Is there anyone in the United States who hasn’t heard of Uber? There are surely those who haven’t taken an Uber, but the ridesharing service is now so widespread and popular that its name has reached a level of other products like Kleenex and Band-Aid that are referenced even when the brand name has been replaced by a generic or competitor. Uber’s history as a company is still relatively new, but it’s incredibly interesting and a perfect choice to be the focus of the first season of Showtime’s newest anthology series, Super Pumped.
It’s hard to imagine a world without Uber in it, and the first episode of Super Pumped: The Battle for Uber shows a small piece of that. When founder Travis Kalanick (Joseph Gordon-Levitt) walks outside after a pitch meeting with potential investor Bill Gurley (Kyle Chandler), he notices that Gurley is having trouble hailing a cab. Kalanick pulls out his phone and a grainy, no-frills map of the area comes up just seconds before a vehicle magically arrives. There is no UberX, no pool option, no way to tip, but the idea is so simple and easy that it’s absolutely revolutionary.
Innovation and reinvention is at the forefront of Uber’s remarkable ascension in this series, as best expressed through Kalanick’s insuppressible determination. He won’t let anything stand in his way, and is set on going around those whose minds he can’t change, explaining that the company’s actions aren’t really illegal if the rules aren’t legitimate in the first place. That mentality is certainly a dangerous one, and it’s reminiscent of a scene from Succession where Kendall Roy desperately needs to get on a helicopter and says he’ll pay whatever fines the FAA assesses, no matter how high, only to be told that the helicopter will be literally shot out of the sky if it takes off. Like the fictional Roy, the real Kalanick isn’t content to be told no, so he will just stop asking the question and continue doing what he was doing anyway, no matter the potential consequences.
This story would likely be interesting enough in its own right as told in documentary form, but there is something about this narrative retelling that makes it feel even more vivid and captivating. Gordon-Levitt has turned in a number of quality performances over the course of his career, mixing charm with humor in films like 500 Days of Summer, 50/50, and Don Jon, as well as in his recent Apple TV+ series Mr. Corman. He has played real people before, in, among other films, Snowden and The Walk, and Kalanick actually does feel like a formidable amalgam of those two, mixing Edward Snowden’s sharp resourcefulness with Philippe Petit’s brilliant recklessness. Gordon-Levitt is more than up to the task, and his relentless energy drives the beat and pace of this show.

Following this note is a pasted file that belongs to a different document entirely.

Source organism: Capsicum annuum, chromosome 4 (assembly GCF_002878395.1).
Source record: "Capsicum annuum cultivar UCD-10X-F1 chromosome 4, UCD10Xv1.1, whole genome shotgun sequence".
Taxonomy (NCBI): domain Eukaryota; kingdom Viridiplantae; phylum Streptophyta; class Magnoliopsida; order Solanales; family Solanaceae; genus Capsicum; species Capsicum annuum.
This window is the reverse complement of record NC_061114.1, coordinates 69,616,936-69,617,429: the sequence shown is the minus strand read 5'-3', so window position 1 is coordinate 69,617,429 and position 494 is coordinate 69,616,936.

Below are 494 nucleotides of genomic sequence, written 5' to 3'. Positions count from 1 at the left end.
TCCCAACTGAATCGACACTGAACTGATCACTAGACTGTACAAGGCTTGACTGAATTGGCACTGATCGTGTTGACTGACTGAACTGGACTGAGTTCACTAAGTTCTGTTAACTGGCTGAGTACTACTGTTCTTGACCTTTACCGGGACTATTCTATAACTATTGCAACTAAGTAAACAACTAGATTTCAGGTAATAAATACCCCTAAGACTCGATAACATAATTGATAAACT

There is a playfulness to Super Pumped: The Battle of Uber that elevates its content from watchable and worthwhile to remarkably entertaining, bringing in computer simulations to show the rapid spread of Uber and involving guest stars like Richard Schiff and Fred Armisen as city representatives trying to stop Uber from even setting up shop where they are. At times, it feels larger than life and as if it has to be exaggerated for dramatic effect, and while that’s surely true, the idea that most of this isn’t made up showcases the uncontrolled nature of the startup world and the way in which Uber shattered all expectations. It’s a riveting story, one that is only made more compelling by the fact that Uber is such a household name even if its road to get there was rocky and quite unbelievable at times.
Super Pumped: The Battle for Uber premieres Sunday, February 27th at 10pm on Showtime.